Georgian Wounded Warrior and Building Partner Capacity in Amputee Care-Georgia (BAC-G) Program

 

Another direction of the partnership is in the form of developing capabilities for treating wounded, ill and injured militaries. The Georgian Wounded Warrior and BAC-G program was established to provide an integrated, interdisciplinary rehabilitation program for Georgia’s Wounded Warriors.

 

In support of the program, mobile training teams provide specialized expertise on a variety of rehabilitative disciplines.

 

In 2019 Georgia finished constructing a new multifaceted rehabilitation facility which is a regional center of excellence for Wounded Warriors and their family members. This new facility is located on the territory of the Tserovani Maro Makashvili rehabilitation center and serves the wounded military personnel and their family members.  This facility is funded with the support of U.S. Foreign Military Financing (FMF).

 

NATO Response Force

 

In 2013, the U.S. and Georgia mutually agreed to enhance Georgia’s ongoing efforts at NATO interoperability. Since then the U.S. has been sponsoring Georgia’s infantry company contribution to NRF. 

 

 

Substantial NATO-Georgia Package (SNGP)

 

The U.S. provides the Co-Deputy Team leader of the SNGP Core Team, via the Ministry of Defence Advisory Program, who is responsible for overall coordination and monitoring of the implementation of the SNGP initiatives. 

 

In addition, the U.S. was the lead Nation for the Logistics Initiative under SNGP which was successfully accomplished and closed in December 2020.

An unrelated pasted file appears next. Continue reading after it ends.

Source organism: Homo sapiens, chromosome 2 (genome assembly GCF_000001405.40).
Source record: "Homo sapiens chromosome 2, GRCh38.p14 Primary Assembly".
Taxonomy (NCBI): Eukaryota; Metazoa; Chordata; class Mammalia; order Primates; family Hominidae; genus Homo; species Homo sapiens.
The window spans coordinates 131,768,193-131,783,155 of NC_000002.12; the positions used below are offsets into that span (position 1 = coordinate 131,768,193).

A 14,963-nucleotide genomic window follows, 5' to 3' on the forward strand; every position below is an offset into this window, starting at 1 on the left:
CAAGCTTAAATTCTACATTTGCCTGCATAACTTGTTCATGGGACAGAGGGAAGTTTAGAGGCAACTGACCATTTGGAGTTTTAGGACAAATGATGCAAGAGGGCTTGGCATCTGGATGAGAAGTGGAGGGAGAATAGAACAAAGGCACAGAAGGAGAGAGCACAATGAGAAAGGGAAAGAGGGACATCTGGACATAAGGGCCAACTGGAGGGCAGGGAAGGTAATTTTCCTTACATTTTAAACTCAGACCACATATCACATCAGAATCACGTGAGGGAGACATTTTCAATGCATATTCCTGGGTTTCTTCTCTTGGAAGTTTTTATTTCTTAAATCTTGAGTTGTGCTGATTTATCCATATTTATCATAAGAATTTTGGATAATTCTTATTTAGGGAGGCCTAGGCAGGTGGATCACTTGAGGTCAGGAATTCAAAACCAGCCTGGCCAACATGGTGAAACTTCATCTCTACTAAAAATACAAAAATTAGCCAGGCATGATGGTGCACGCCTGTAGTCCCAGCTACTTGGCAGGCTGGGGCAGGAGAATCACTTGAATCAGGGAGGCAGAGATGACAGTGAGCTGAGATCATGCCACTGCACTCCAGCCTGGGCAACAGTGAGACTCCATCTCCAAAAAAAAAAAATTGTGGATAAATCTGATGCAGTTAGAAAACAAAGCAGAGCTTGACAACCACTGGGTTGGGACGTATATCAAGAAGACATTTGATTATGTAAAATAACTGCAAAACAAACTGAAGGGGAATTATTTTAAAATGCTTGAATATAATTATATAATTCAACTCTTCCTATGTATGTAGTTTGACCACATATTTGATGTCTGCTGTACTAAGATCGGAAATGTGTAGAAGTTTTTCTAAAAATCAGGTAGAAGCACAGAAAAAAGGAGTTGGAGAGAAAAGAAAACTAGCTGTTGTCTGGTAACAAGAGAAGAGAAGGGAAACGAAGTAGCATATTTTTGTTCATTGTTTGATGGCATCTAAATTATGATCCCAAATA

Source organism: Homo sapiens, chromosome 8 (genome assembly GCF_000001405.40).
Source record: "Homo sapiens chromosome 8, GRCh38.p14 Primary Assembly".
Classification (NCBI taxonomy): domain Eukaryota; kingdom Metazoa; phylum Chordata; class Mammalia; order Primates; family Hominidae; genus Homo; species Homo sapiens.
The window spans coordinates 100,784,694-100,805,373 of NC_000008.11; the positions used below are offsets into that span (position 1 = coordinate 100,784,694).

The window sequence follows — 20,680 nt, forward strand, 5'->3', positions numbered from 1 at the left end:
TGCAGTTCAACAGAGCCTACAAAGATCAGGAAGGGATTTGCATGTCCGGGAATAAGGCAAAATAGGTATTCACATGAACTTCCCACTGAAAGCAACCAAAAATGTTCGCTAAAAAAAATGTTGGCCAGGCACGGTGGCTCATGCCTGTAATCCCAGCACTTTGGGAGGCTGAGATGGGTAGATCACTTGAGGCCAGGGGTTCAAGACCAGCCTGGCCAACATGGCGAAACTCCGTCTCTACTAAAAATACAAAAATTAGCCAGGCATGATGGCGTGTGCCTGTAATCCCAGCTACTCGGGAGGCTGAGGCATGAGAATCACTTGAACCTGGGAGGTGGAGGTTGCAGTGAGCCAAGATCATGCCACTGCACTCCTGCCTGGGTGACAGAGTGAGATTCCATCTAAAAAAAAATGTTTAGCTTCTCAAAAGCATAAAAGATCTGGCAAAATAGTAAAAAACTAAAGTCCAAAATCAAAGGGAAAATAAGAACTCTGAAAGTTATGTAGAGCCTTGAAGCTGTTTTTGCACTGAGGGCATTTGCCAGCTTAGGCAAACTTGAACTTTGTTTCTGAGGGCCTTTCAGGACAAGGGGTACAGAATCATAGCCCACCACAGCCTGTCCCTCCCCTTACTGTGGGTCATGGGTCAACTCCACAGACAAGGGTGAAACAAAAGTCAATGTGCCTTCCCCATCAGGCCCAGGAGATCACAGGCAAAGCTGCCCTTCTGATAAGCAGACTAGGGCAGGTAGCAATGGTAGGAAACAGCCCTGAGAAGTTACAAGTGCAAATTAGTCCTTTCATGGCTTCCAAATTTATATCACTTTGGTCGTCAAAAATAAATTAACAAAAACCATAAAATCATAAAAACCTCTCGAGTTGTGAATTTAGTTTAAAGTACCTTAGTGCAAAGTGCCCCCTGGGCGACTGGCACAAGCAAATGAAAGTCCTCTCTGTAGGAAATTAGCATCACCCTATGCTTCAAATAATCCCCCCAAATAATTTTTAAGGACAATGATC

Educational Programs

 

International Military Education and Training (IMET):

 

The international Military Education and Training program supports the process of retraining military and civilian personnel of the Ministry of Defence of Georgia. The program embodies high level as well as intermediate and beginner level preparatory courses for commissioned officers and sergeants.

 

Combating Terrorism Fellowship Program (CFTP):

 

Combating Terrorism Fellowship Program annually sponsors high level courses both at the U.S. National Defence University and National War College, as well as short term courses specifically offered to the Special Operations Forces’ personnel.  

 

George C. Marshall European Center for Security Studies:

 

George C. Marshall European Center for Security Studies annually offers slots for the Georgian MOD representatives to participate in security study programs as well as other courses.

 

Advisory Services

 

U.S. Advisory teams financed though FMF provide valuable assistance to the Ministry of Defence of Georgia and Defence Forces across different areas.

 

Foreign Military Financing (FMF)  

 

Georgia received over $400 million in FMF Since 1997. In 2021, Georgia received $35 million in bilateral FMF funds.

 

Funds from the Foreign Military Financing are being fully utilized and allocated to train and equipment programs and GDF capability development.